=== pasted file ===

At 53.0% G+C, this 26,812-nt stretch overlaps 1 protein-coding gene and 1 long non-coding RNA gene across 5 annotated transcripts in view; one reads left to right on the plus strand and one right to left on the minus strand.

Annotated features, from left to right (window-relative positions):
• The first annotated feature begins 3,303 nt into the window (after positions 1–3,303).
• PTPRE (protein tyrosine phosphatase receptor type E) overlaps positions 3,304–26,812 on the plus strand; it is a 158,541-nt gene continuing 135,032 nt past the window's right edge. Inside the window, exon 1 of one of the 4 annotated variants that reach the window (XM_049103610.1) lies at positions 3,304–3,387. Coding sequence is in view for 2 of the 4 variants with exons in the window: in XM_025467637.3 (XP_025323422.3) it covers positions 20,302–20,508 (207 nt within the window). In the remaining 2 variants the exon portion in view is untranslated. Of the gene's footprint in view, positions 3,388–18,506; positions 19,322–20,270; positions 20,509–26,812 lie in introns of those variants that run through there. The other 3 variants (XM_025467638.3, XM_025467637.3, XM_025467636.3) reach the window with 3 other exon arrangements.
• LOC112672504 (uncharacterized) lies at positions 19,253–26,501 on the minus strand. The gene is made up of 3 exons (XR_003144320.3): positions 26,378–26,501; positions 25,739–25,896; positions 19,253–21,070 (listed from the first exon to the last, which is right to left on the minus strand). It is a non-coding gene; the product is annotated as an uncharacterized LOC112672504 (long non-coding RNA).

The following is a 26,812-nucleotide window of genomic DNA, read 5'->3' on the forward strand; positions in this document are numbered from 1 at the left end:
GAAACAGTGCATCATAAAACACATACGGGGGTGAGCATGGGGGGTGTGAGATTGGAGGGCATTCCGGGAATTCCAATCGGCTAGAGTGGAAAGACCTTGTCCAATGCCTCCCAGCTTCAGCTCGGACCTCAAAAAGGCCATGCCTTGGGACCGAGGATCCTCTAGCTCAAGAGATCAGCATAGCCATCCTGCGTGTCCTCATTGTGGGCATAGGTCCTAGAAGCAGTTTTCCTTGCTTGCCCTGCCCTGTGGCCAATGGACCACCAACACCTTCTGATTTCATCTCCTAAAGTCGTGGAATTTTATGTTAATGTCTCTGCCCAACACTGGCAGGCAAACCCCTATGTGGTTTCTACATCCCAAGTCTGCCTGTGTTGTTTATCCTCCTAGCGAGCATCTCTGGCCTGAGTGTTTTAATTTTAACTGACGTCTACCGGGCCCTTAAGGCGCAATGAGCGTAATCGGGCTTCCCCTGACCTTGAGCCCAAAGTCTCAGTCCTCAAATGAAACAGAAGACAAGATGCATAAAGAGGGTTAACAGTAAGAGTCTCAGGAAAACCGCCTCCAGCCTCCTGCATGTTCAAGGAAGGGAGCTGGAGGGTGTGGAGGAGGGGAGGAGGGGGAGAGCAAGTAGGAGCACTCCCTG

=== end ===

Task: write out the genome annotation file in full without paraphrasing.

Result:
At 53.0% G+C, this 26,812-nt stretch overlaps 1 protein-coding gene and 1 long non-coding RNA gene across 5 annotated transcripts in view; one reads left to right on the plus strand and one right to left on the minus strand.

Annotated features, from left to right (window-relative positions):
• The first annotated feature begins 3,303 nt into the window (after positions 1–3,303).
• PTPRE (protein tyrosine phosphatase receptor type E) overlaps positions 3,304–26,812 on the plus strand; it is a 158,541-nt gene continuing 135,032 nt past the window's right edge. Inside the window, exon 1 of one of the 4 annotated variants that reach the window (XM_049103610.1) lies at positions 3,304–3,387. Coding sequence is in view for 2 of the 4 variants with exons in the window: in XM_025467637.3 (XP_025323422.3) it covers positions 20,302–20,508 (207 nt within the window). In the remaining 2 variants the exon portion in view is untranslated. Of the gene's footprint in view, positions 3,388–18,506; positions 19,322–20,270; positions 20,509–26,812 lie in introns of those variants that run through there. The other 3 variants (XM_025467638.3, XM_025467637.3, XM_025467636.3) reach the window with 3 other exon arrangements.
• LOC112672504 (uncharacterized) lies at positions 19,253–26,501 on the minus strand. The gene is made up of 3 exons (XR_003144320.3): positions 26,378–26,501; positions 25,739–25,896; positions 19,253–21,070 (listed from the first exon to the last, which is right to left on the minus strand). It is a non-coding gene; the product is annotated as an uncharacterized LOC112672504 (long non-coding RNA).

The following is a 26,812-nucleotide window of genomic DNA, read 5'->3' on the forward strand; positions in this document are numbered from 1 at the left end:
GAAACAGTGCATCATAAAACACATACGGGGGTGAGCATGGGGGGTGTGAGATTGGAGGGCATTCCGGGAATTCCAATCGGCTAGAGTGGAAAGACCTTGTCCAATGCCTCCCAGCTTCAGCTCGGACCTCAAAAAGGCCATGCCTTGGGACCGAGGATCCTCTAGCTCAAGAGATCAGCATAGCCATCCTGCGTGTCCTCATTGTGGGCATAGGTCCTAGAAGCAGTTTTCCTTGCTTGCCCTGCCCTGTGGCCAATGGACCACCAACACCTTCTGATTTCATCTCCTAAAGTCGTGGAATTTTATGTTAATGTCTCTGCCCAACACTGGCAGGCAAACCCCTATGTGGTTTCTACATCCCAAGTCTGCCTGTGTTGTTTATCCTCCTAGCGAGCATCTCTGGCCTGAGTGTTTTAATTTTAACTGACGTCTACCGGGCCCTTAAGGCGCAATGAGCGTAATCGGGCTTCCCCTGACCTTGAGCCCAAAGTCTCAGTCCTCAAATGAAACAGAAGACAAGATGCATAAAGAGGGTTAACAGTAAGAGTCTCAGGAAAACCGCCTCCAGCCTCCTGCATGTTCAAGGAAGGGAGCTGGAGGGTGTGGAGGAGGGGAGGAGGGGGAGAGCAAGTAGGAGCACTCCCTG